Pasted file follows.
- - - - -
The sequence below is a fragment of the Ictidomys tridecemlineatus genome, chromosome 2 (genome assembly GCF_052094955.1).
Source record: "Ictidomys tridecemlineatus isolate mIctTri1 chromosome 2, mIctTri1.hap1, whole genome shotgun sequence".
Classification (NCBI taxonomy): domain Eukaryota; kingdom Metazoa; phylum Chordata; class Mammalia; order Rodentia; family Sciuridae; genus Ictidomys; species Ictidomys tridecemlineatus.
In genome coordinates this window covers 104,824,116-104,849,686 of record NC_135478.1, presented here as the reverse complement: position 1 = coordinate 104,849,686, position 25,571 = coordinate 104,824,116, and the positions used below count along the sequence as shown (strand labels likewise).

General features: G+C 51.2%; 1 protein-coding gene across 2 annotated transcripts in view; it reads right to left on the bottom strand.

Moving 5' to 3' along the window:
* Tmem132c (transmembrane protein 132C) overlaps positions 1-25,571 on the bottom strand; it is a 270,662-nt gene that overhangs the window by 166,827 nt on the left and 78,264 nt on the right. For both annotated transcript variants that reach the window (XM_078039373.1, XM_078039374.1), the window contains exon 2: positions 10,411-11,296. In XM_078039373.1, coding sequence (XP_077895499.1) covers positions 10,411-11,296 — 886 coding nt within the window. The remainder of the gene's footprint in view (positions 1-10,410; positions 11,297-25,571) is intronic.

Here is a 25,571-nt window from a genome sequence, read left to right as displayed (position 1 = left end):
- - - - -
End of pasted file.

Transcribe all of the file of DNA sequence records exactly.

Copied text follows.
The sequence below is a fragment of the Ictidomys tridecemlineatus genome, chromosome 2 (genome assembly GCF_052094955.1).
Source record: "Ictidomys tridecemlineatus isolate mIctTri1 chromosome 2, mIctTri1.hap1, whole genome shotgun sequence".
Classification (NCBI taxonomy): domain Eukaryota; kingdom Metazoa; phylum Chordata; class Mammalia; order Rodentia; family Sciuridae; genus Ictidomys; species Ictidomys tridecemlineatus.
In genome coordinates this window covers 104,824,116-104,849,686 of record NC_135478.1, presented here as the reverse complement: position 1 = coordinate 104,849,686, position 25,571 = coordinate 104,824,116, and the positions used below count along the sequence as shown (strand labels likewise).

General features: G+C 51.2%; 1 protein-coding gene across 2 annotated transcripts in view; it reads right to left on the bottom strand.

Moving 5' to 3' along the window:
* Tmem132c (transmembrane protein 132C) overlaps positions 1-25,571 on the bottom strand; it is a 270,662-nt gene that overhangs the window by 166,827 nt on the left and 78,264 nt on the right. For both annotated transcript variants that reach the window (XM_078039373.1, XM_078039374.1), the window contains exon 2: positions 10,411-11,296. In XM_078039373.1, coding sequence (XP_077895499.1) covers positions 10,411-11,296 — 886 coding nt within the window. The remainder of the gene's footprint in view (positions 1-10,410; positions 11,297-25,571) is intronic.

Here is a 25,571-nt window from a genome sequence, read left to right as displayed (position 1 = left end):